Battery Park Underpass

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Eastern portal at the FDR Drive in front of the Battery Maritime Building
Western portal at the West Side Highway next to Battery Place
Western entrance from WSH

The Battery Park Underpass was the second section of Manhattan's Franklin D. Roosevelt East River Drive to be completed, opening to the public in April 1951.[1] It runs underneath Battery Park, connecting the West Side Highway to the South Street Viaduct with two lanes of traffic in each direction.

The project was completed shortly after the opening of the Brooklyn-Battery Tunnel and provides direct access between the tunnel and the FDR Drive.[2] In 2005, during the reconstruction of Route 9A, the roof of the Battery Park Underpass was extended to the north by about 80 feet to provide a U-turn lane and amenities for pedestrians and bicyclists.[3]

During Superstorm Sandy, the tunnel filled completely with seawater and required major repairs.[citation needed]

Plans for extension[edit]

  • In 1971, it was suggested that the South Street Viaduct be turned into a tunnel, essentially extending the underpass north to the Brooklyn Bridge
  • In 2002, the Downtown Alliance, the local Business improvement district, called for a 350-foot (105 m) extension to the underpass to create a plaza in front of the Battery Maritime Building. The estimated cost was $70 million.[4]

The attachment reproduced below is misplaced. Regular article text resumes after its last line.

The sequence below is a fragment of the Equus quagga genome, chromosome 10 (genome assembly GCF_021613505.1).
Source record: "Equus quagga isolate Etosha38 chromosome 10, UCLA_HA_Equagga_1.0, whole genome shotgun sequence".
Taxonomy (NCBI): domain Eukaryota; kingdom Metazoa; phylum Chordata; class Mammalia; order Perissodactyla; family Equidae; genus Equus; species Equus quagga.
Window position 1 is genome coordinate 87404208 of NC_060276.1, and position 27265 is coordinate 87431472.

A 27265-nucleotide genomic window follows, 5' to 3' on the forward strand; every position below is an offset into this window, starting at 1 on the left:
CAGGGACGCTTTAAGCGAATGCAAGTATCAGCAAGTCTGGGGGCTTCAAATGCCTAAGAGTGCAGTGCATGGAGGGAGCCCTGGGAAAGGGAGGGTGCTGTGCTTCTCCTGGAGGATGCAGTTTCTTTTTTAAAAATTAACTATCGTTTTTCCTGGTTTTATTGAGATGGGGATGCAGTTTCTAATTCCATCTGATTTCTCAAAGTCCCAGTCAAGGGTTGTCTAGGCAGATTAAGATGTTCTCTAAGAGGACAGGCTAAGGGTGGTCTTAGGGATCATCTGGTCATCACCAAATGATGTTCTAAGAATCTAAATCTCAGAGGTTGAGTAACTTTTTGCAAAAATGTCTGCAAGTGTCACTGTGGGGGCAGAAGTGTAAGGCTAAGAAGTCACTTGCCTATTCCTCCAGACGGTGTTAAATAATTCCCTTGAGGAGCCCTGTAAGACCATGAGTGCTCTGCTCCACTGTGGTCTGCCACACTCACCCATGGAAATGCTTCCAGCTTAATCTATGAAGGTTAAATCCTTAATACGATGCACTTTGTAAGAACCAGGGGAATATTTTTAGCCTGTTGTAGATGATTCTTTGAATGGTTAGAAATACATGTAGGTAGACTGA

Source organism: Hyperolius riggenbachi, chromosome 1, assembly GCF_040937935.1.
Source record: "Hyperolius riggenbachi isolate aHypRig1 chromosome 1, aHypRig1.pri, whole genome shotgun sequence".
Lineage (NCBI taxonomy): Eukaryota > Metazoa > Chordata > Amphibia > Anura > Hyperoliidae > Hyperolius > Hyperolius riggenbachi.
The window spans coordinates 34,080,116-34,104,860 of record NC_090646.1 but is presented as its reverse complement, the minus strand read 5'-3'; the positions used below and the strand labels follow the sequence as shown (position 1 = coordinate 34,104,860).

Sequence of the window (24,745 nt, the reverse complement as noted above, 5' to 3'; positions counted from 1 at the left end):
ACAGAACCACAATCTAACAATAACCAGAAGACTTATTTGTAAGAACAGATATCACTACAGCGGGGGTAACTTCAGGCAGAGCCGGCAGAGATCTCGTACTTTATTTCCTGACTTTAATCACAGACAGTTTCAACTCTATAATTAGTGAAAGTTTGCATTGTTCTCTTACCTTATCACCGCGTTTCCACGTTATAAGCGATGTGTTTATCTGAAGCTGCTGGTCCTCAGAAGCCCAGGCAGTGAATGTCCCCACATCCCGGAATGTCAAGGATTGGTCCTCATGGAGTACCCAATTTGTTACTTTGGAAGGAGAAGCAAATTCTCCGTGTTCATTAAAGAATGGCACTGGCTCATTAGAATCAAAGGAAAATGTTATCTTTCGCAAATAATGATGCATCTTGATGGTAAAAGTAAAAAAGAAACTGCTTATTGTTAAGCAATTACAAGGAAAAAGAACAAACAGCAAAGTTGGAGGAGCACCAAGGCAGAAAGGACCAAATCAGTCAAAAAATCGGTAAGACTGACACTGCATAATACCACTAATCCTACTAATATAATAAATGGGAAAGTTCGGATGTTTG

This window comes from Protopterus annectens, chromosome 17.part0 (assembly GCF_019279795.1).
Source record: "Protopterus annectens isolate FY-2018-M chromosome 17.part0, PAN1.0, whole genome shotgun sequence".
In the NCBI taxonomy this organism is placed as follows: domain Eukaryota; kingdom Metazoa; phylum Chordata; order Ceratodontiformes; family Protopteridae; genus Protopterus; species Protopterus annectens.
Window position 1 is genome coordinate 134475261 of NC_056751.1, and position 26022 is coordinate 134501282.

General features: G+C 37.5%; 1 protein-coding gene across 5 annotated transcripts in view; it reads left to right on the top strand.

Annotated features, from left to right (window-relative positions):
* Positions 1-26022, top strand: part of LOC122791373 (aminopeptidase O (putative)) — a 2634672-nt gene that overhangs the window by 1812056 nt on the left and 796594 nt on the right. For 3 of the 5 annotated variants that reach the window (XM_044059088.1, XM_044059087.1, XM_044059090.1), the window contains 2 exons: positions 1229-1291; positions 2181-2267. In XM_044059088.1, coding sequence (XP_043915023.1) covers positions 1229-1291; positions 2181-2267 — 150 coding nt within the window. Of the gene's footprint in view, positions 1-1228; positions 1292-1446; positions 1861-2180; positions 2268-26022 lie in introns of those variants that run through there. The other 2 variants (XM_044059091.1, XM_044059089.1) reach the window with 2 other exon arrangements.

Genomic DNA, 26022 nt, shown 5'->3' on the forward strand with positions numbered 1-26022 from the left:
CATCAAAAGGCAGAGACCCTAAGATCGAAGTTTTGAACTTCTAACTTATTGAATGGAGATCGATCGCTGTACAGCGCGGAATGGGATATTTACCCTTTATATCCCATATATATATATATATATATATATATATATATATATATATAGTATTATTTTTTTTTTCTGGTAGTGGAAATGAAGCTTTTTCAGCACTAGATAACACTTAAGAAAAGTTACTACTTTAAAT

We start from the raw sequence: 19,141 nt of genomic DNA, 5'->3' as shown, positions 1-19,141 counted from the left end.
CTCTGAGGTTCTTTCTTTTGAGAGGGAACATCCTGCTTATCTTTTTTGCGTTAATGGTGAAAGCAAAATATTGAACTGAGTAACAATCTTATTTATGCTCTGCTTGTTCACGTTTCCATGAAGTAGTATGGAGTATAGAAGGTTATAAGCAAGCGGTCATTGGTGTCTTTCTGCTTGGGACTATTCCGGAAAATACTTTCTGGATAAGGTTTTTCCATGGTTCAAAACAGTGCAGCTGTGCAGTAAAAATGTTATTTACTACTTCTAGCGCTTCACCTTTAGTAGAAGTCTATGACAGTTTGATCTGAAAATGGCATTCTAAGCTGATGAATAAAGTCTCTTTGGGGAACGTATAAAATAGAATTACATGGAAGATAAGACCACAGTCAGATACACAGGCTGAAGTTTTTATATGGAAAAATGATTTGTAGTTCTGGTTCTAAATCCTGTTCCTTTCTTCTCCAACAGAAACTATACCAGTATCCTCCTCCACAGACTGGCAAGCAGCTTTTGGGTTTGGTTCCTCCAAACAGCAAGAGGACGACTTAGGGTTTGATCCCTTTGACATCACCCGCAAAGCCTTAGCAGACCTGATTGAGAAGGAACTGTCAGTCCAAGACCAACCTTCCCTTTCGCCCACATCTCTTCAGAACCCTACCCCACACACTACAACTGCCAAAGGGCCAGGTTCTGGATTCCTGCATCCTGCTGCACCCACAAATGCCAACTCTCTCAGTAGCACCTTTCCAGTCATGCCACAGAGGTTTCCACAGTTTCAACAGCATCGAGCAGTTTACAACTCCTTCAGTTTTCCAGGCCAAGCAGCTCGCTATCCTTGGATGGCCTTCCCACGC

• In 2005, Mayor Michael Bloomberg also called for an extension of the underpass near the Battery Maritime Building as part of a plan to rehabilitate the South Street Viaduct.[5]

References[edit]

  1. ^ "City Opens Underpass at Battery, $10,000,000 Link in Express Route". The New York Times. April 11, 1951. p. 31. Retrieved 2010-04-12. 
  2. ^ Guide to Civil Engineering Projects In and Around New York City (2nd ed.). Metropolitan Section, American Society of Civil Engineers. 2009. pp. 61–62. 
  3. ^ Dunlap, David W. (November 2, 2005). "A Little Easier Getting Around Downtown". The New York Times. Retrieved 2009-07-25. 
  4. ^ Dunlap, David W. (August 1, 2002). "Plans for the Neglected East River Shoreline". The New York Times. Retrieved 2010-10-20. 
  5. ^ Dunlap, David W. (March 2, 2005). "Restoring a Missing Link: Lower Manhattan to the East River". The New York Times. Retrieved 2009-07-25. 

External links[edit]

Coordinates: 40°42′09″N 74°00′58″W / 40.70250°N 74.01611°W / 40.70250; -74.01611